What's the difference between i.e. and e.g.?
1670s, from Latinized form of Greek demiourgos, literally "public or skilled worker" (from demos "common people;" see demotic + ergos "work;" see urge (v.)).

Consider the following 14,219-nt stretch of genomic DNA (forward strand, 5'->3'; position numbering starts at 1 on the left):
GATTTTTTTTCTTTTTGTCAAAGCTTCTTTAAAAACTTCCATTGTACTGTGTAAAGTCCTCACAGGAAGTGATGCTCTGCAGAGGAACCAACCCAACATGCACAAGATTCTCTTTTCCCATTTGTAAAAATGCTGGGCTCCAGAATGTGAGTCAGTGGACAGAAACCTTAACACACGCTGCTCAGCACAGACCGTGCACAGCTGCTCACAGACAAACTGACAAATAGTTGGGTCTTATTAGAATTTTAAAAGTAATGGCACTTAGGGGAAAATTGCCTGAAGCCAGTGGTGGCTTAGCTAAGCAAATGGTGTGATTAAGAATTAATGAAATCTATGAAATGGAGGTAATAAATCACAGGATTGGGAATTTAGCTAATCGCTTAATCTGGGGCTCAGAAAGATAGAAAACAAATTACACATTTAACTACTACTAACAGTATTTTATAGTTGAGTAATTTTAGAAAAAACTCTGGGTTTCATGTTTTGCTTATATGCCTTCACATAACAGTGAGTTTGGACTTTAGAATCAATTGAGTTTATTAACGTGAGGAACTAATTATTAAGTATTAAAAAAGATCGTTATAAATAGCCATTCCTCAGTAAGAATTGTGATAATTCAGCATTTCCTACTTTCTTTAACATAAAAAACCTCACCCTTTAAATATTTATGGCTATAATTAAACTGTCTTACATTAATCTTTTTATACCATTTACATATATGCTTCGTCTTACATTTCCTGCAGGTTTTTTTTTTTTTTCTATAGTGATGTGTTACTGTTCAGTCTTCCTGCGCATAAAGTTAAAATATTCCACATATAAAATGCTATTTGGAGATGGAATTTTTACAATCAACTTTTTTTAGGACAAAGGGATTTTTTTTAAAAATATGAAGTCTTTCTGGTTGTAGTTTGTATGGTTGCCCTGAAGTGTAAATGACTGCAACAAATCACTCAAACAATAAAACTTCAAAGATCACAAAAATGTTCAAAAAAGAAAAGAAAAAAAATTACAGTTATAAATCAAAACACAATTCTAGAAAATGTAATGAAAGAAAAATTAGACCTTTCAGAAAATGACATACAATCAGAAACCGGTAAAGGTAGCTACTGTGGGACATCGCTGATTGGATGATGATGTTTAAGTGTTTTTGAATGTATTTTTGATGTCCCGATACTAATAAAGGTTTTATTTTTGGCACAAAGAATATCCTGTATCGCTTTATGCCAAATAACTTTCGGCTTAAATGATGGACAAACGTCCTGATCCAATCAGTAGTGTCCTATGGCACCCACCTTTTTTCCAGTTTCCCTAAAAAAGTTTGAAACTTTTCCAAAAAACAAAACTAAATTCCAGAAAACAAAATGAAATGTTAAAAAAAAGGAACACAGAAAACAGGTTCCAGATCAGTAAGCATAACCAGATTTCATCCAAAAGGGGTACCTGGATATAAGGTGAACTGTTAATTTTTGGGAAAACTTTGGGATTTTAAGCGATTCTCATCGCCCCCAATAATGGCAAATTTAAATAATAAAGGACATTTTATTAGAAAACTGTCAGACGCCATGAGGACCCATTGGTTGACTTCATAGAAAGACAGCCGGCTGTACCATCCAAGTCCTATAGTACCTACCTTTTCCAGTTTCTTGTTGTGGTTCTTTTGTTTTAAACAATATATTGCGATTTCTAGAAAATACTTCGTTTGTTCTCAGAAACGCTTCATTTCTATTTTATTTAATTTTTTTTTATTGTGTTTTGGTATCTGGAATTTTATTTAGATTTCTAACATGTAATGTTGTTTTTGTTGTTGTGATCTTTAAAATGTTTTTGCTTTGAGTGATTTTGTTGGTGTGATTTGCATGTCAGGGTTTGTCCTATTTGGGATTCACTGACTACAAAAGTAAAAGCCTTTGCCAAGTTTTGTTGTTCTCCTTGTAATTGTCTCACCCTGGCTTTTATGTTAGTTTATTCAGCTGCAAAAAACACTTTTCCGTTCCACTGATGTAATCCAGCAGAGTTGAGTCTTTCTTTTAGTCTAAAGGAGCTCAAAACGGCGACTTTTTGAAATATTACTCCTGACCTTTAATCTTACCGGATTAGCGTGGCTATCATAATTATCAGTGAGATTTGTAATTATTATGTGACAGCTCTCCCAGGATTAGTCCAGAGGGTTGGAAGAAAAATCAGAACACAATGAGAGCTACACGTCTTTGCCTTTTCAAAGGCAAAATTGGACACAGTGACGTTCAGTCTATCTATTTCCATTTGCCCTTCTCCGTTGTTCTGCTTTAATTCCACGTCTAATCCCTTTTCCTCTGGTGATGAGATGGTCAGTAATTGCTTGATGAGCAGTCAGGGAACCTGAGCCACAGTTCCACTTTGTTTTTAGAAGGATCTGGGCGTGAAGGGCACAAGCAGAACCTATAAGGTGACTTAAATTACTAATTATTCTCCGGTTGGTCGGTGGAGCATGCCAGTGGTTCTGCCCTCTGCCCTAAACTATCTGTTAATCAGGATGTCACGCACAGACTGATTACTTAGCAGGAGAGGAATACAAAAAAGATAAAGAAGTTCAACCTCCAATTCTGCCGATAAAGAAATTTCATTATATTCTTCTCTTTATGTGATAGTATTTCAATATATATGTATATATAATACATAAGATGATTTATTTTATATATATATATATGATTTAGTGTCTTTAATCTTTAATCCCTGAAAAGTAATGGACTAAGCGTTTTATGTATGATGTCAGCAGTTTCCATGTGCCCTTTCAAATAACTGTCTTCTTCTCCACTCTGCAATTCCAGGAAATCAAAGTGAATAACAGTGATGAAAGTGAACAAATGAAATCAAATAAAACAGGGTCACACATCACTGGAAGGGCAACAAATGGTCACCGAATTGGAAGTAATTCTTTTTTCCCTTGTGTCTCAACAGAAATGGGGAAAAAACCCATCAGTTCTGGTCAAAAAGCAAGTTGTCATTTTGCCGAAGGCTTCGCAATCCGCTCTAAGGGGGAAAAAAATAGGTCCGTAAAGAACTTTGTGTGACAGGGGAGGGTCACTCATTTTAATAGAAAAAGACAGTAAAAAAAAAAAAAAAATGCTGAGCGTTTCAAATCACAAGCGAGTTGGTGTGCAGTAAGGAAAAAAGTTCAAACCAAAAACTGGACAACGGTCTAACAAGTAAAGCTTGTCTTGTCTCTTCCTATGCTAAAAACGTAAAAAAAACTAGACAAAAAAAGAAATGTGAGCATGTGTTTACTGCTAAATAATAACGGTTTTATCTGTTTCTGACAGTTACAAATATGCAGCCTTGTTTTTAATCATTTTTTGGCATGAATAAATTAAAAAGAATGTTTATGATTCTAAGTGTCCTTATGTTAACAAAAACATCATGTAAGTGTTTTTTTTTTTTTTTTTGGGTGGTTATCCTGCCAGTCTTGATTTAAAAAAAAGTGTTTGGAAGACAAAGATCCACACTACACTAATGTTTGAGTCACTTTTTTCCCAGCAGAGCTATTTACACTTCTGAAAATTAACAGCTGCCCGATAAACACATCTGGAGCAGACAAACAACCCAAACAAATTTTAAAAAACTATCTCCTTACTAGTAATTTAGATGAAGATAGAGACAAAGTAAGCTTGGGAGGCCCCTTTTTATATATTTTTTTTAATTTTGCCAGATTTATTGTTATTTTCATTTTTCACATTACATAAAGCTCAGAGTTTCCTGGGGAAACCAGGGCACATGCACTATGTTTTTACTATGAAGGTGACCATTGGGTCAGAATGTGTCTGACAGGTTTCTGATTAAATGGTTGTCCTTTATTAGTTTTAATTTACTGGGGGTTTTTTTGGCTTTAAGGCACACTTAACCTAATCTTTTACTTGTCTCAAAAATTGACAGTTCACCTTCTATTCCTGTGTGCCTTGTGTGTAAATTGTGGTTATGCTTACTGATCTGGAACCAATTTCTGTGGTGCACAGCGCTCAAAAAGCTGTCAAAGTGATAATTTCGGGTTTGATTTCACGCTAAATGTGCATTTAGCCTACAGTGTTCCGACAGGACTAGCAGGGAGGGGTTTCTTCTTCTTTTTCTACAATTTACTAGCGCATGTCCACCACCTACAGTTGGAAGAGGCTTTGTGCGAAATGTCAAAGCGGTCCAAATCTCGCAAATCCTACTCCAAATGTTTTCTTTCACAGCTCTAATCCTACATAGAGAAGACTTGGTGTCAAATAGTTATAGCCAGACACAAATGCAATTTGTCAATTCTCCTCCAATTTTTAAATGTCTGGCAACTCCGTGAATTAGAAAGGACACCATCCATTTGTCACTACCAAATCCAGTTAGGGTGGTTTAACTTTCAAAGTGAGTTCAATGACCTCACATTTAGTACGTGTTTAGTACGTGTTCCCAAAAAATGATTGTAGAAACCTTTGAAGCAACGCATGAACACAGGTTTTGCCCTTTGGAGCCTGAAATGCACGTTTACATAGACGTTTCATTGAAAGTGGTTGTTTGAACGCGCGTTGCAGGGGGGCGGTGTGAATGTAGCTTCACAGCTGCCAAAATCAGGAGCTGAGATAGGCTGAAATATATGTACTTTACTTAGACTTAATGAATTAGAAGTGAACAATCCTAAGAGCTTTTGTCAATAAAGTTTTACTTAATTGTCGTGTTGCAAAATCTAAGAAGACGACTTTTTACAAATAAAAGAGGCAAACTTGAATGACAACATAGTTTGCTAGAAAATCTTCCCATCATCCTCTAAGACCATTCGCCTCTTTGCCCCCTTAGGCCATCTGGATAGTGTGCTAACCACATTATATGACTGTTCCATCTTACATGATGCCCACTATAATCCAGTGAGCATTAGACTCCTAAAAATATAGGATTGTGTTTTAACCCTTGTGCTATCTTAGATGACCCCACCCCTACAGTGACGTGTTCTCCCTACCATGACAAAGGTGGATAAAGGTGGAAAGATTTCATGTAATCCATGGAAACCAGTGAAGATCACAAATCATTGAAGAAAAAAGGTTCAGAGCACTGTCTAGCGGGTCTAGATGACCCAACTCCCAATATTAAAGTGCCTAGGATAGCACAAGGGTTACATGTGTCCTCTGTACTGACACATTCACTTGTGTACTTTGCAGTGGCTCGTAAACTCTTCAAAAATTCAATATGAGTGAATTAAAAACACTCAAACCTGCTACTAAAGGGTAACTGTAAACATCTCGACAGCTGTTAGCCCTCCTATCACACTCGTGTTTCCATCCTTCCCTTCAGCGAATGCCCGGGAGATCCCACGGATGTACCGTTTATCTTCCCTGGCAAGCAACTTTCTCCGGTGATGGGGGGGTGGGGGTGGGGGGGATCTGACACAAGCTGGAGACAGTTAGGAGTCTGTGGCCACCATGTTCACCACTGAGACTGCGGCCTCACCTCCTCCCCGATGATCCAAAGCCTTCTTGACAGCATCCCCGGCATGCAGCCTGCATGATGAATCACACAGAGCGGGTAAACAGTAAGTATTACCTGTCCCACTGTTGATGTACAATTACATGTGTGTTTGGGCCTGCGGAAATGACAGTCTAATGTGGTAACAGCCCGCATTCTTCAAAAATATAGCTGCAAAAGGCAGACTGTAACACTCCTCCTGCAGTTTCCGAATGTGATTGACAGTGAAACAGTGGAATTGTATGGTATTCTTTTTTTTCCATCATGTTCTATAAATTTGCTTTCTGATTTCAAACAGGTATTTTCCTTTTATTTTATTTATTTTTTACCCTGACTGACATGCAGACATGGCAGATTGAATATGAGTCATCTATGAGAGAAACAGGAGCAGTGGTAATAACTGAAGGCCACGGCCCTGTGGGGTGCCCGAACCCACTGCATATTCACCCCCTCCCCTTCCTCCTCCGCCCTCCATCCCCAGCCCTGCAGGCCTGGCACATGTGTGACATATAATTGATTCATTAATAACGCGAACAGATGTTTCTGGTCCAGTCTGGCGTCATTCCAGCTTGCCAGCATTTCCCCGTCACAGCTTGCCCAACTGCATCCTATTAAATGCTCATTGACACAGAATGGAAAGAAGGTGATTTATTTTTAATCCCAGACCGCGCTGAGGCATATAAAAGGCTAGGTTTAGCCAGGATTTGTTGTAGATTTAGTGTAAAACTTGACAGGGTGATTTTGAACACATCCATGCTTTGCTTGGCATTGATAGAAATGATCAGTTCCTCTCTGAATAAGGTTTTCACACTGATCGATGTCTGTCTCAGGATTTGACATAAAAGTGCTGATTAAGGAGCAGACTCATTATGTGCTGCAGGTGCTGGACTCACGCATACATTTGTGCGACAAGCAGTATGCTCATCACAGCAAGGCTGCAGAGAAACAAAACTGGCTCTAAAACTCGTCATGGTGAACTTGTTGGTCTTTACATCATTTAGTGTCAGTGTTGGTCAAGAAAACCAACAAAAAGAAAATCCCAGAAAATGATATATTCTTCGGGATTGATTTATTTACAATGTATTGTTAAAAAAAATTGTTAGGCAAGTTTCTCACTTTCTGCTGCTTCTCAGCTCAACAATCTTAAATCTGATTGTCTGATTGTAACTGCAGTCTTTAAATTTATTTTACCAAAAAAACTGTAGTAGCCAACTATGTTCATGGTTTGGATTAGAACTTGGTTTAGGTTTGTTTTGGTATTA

The title of a magistrate in some Peloponnesian city-states and the Achæan League; taken in Platonic philosophy as a name for the maker of the world. In the Gnostic system, "conceived as a being subordinate to the Supreme Being, and sometimes as the author of evil" [OED].